Customer: I think you said it best. My whole beliefs have been rocked. We new there were weird people in our early lives, my sister made weird comments about being touched in appropriately. I was shocked....I have no thoughts that touching is ok.
Customer: I think I will take your recommendation to talk to someone. It's a lot to process.
Selah R, M.S. LPC :

And most perpetrators only abuse one child in a family, to reduce their risks of being caught (except when it's a case of a close/powerful family member).

Selah R, M.S. LPC :

And they are usually very gifted in seeming normal and coercing the child to keep the secret... which is how so much abuse goes unnoticed.

Selah R, M.S. LPC :

I'm glad she's getting help and that she trusted you enough with knowing her pain.

Selah R, M.S. LPC :

It's not easy to hear the news, but it shows a great deal of trust and respect that she has towards you.

Customer: Until this news I was pretty happy if not smug about my life. But I have made decisions with what I believe to be some real knowledge of what would make me happy at my core. I just panic that those decisions (such as moving to a different country) are reactionary.
Customer: My parents were immigrants, two of my siblings live abroad.
Customer: But since this, I just am questioning everything.
Selah R, M.S. LPC :

Have you been happy with those decisions?

Customer: Very much so, my life feels very 'right' right now
Selah R, M.S. LPC :

Then they were very good reactions ;-)

Customer: Yes,
Selah R, M.S. LPC :

Everything we do is reactionary. But it doesn't sound like you've been repressing or running away from things. Those type of decisions usually leave us just as, if not more, miserable.

Customer: Ok, it's just I never wanted to stay in the same place I grew up I always had visions of better things. That's normal, right?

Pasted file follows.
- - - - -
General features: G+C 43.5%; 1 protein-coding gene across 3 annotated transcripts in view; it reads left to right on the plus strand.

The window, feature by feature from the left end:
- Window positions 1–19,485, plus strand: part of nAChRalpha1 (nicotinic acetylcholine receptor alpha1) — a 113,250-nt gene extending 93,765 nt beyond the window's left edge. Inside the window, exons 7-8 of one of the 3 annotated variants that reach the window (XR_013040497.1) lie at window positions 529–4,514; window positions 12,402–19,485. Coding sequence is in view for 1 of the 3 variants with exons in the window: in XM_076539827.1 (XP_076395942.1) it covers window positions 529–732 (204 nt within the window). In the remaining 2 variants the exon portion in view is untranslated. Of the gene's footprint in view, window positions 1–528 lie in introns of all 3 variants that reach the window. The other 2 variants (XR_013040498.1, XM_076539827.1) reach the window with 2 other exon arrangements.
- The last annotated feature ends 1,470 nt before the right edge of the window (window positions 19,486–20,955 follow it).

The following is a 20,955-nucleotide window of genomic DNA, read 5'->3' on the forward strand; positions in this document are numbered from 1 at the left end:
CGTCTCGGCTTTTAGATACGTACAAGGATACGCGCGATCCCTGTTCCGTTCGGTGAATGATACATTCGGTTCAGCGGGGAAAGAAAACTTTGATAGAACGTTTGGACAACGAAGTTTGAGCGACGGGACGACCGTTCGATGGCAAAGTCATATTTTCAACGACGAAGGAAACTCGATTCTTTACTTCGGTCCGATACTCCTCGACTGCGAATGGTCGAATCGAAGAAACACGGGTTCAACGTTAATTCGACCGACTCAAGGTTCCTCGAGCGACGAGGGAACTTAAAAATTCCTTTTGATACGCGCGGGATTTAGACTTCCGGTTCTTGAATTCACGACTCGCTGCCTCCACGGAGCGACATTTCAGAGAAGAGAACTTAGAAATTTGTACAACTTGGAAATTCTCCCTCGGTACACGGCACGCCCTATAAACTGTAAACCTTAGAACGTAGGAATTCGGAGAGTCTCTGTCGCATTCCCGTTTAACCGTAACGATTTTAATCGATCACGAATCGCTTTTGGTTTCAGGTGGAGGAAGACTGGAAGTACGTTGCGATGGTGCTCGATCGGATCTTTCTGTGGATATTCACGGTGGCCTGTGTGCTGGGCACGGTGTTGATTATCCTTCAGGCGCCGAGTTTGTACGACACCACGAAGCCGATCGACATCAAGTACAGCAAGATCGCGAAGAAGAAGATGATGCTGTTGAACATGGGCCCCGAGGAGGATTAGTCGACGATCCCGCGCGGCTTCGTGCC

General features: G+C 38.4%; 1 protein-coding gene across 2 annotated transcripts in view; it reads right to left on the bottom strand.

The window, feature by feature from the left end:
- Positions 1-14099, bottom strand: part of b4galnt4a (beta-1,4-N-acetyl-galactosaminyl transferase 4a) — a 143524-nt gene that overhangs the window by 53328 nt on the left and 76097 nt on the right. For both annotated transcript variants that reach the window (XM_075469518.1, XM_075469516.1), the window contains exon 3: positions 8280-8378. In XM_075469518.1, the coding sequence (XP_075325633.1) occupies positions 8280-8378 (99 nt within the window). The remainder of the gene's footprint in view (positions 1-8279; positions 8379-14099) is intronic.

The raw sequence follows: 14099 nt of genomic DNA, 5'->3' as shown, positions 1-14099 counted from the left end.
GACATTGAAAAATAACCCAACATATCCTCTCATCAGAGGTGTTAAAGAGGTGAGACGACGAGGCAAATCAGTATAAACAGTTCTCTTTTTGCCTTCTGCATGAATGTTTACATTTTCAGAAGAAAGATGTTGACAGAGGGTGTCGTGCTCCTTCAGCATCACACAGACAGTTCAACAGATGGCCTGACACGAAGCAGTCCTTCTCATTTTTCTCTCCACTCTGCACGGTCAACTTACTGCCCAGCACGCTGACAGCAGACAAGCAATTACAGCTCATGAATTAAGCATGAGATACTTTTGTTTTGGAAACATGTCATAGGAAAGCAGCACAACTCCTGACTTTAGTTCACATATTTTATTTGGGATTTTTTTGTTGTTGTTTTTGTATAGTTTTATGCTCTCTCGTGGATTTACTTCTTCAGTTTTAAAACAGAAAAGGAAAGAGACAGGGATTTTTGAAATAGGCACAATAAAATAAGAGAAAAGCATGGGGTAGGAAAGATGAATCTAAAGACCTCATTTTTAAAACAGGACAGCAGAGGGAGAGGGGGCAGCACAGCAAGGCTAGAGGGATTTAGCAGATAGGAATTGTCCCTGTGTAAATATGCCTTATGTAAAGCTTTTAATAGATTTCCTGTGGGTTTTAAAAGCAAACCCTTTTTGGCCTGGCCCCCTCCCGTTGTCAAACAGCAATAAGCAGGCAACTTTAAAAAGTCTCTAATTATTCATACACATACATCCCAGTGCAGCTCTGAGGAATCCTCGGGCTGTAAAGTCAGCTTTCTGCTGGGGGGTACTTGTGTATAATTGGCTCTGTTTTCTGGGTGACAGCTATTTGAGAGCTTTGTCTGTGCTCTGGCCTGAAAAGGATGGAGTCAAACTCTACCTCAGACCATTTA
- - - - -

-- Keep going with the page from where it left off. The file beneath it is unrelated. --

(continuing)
Selah R, M.S. LPC :

Absolutely normal.

Customer: This is very hard...I have never felt so out of control and unsure as I do now
Selah R, M.S. LPC :

When did you find out?

Customer: About 8 hours ago now
Selah R, M.S. LPC :

If you'

Selah R, M.S. LPC :

re not feeling more settled and rational in the next 2-3 days when the shock wears off, think about seeing a counselor.

Customer: She lives in a different country, we talked for a long time about other stuff then this came up at the end
Selah R, M.S. LPC :

If your employer offers and EAP, they usually pay for 3-6 sessions.

Selah R, M.S. LPC :

If not, consider using your insurance, a church counseling services, or even a rape crisis and domestic violence agency in your area might offer free or low-cost counseling if you don't have insurance.

Customer: I will look into it, unfortunately my employer is my husband and two kids ;)
Customer: Should I see someone who specializes in abuse?
Selah R, M.S. LPC :

Most states offer a 211 service from landline telephones, which connect you with a call center than can help you locate free and low-cost help in your zip code.

Selah R, M.S. LPC :

But my guess is that in a few days you'll be feeling much more yourself.

Selah R, M.S. LPC :

Most counselors work with abuse, it's just so common of a problem.

Customer: I do feel more 'calm' having talked to you too. It's almost like I just need validation that I am really who I am.
Selah R, M.S. LPC :

Good. Now be sure to take care of yourself the next few days (sleep, nutrition, exercise, etc) and know that you may be more emotional the next few days just from the stress of this.

Selah R, M.S. LPC :

But it sounds like you've been a pretty healthy person psychologically and you'll probably navigate this just as well as you've tackled other issues in your life.

Customer: Thank you, XXXXX XXXXX do appreciate this
Selah R, M.S. LPC :

You're welcome.

Selah R, M.S. LPC :

Have a good night.

Customer: You too, thank you
Selah R, M.S. LPC and other Mental Health Specialists are ready to help you

Related Mental Health Questions